The Armboth Dyke makes a good half day geology excursion in a scenic but quiet part of the UK Lake District. Parking is on the west shore of Thirlmere, in a pay-and-display car park accessed by the narrow road that winds around that side of the lake (Grid reference NY 305 172). The car park is in an excellent setting, with direct access to the wooded lake shore, and would be a great place for the non-geologically minded to wait while you venture onto the adjacent hill. It is probably worth noting at this point that the dyke itself is mostly exposed on rather featureless rolling moorland at around 400m above sea level (Fig. 1), and might not be a good place to visit in thick mist, unless you are very confident with a map and compass. If you happen to be in the business of teaching students to make geological maps, this site makes a great practise day, without too many problems of recognising weathered rocks in the field.
So, assuming you have decent weather, leave the car park and take the path uphill from the west side of the minor road, a few metres to the north of the car park. The path is steep-ish, and can be slippery if wet, so take care especially descending. As you climb steadily up the hillside, keep an eye on the rocks in the path – look out for a distinctive pinkish igneous rock with a fine-grained ground mass and larger quartz and feldspar crystals a few millimetres across (Fig. 2). The path crosses the dyke a few hundred metres before you arrive on the open hillside, so if you reach this point and haven’t spotted it, you might need to backtrack.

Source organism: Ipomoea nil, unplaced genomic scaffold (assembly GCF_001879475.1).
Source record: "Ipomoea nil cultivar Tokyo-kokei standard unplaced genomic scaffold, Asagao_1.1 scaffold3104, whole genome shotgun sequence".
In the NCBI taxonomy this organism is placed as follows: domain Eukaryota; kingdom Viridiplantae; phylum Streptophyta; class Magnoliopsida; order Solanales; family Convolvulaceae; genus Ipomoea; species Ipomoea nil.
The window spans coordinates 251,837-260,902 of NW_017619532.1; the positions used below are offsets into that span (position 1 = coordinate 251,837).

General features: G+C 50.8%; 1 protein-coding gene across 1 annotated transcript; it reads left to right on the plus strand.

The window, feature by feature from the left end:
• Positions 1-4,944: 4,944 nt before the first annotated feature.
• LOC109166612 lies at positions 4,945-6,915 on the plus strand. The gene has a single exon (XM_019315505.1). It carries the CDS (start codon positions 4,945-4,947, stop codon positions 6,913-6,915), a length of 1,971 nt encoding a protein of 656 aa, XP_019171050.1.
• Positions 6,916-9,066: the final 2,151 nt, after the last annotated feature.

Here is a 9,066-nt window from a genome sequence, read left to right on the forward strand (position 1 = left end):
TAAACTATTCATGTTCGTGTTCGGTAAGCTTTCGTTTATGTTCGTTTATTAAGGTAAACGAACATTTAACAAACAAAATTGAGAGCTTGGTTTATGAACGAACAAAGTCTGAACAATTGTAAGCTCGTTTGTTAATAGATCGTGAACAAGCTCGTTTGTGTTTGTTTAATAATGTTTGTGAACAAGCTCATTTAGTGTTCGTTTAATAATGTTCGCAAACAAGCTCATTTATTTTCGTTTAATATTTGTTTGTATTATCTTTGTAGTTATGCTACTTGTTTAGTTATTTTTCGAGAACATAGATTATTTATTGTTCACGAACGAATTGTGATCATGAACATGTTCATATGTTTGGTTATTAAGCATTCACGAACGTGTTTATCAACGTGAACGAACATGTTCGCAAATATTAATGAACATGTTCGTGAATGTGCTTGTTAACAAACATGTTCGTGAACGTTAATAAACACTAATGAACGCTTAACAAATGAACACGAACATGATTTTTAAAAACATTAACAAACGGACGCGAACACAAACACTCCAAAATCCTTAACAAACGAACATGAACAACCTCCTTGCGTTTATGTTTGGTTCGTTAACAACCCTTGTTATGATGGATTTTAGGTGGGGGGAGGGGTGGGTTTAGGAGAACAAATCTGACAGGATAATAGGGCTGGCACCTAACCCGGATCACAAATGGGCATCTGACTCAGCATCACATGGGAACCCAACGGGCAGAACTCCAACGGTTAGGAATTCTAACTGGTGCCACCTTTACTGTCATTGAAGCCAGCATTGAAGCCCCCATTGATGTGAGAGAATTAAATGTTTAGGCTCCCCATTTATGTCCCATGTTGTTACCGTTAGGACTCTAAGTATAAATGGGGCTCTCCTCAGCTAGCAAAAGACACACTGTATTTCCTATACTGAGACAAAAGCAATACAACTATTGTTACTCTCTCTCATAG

The dyke itself is exposed for around 2km in a roughly north-south direction, and is 5m to 10m wide. It is intruded into the Borrowdale Volcanic Group, which is mostly grey-green tuffs and agglomerates here – this is the unit that makes up most of the high ground in the Lake District. Helpfully, the pinkish dyke (with the quartz and feldspar crystals weathering out) is fairly easy to distinguish from the country rock (Fig. 3). In many places, the dyke can be seen as lines of pink boulders running across otherwise grassy terrain. By trying to follow the line of these exposures, it becomes obvious that the dyke is not a single continuous feature, but a series of disconnected segments. The usual interpretation is that the dyke is offset by several strike-slip faults. As the dyke is vertical, only a strike slip component of movement would produce any offset – normal or reverse faulting would not produce any offset. Try sketching this if it isn’t obvious.
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Mark Wilkinson (UK)